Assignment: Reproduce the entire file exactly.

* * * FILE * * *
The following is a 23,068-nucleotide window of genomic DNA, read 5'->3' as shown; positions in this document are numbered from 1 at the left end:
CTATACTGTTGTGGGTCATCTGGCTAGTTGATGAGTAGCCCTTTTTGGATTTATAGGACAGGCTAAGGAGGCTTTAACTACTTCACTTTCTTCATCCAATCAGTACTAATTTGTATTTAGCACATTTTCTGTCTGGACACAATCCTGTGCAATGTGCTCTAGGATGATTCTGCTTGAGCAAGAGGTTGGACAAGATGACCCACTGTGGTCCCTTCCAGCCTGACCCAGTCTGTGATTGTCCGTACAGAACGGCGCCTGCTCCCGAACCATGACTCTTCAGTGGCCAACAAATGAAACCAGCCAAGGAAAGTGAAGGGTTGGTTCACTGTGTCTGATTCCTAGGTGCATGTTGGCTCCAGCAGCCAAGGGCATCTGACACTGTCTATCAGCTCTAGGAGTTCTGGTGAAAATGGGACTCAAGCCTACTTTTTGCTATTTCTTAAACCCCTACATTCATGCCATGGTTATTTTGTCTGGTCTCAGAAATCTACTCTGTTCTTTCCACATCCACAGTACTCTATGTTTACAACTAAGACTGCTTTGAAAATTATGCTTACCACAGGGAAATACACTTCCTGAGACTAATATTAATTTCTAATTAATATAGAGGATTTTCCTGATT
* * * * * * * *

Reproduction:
The following is a 23,068-nucleotide window of genomic DNA, read 5'->3' as shown; positions in this document are numbered from 1 at the left end:
CTATACTGTTGTGGGTCATCTGGCTAGTTGATGAGTAGCCCTTTTTGGATTTATAGGACAGGCTAAGGAGGCTTTAACTACTTCACTTTCTTCATCCAATCAGTACTAATTTGTATTTAGCACATTTTCTGTCTGGACACAATCCTGTGCAATGTGCTCTAGGATGATTCTGCTTGAGCAAGAGGTTGGACAAGATGACCCACTGTGGTCCCTTCCAGCCTGACCCAGTCTGTGATTGTCCGTACAGAACGGCGCCTGCTCCCGAACCATGACTCTTCAGTGGCCAACAAATGAAACCAGCCAAGGAAAGTGAAGGGTTGGTTCACTGTGTCTGATTCCTAGGTGCATGTTGGCTCCAGCAGCCAAGGGCATCTGACACTGTCTATCAGCTCTAGGAGTTCTGGTGAAAATGGGACTCAAGCCTACTTTTTGCTATTTCTTAAACCCCTACATTCATGCCATGGTTATTTTGTCTGGTCTCAGAAATCTACTCTGTTCTTTCCACATCCACAGTACTCTATGTTTACAACTAAGACTGCTTTGAAAATTATGCTTACCACAGGGAAATACACTTCCTGAGACTAATATTAATTTCTAATTAATATAGAGGATTTTCCTGATT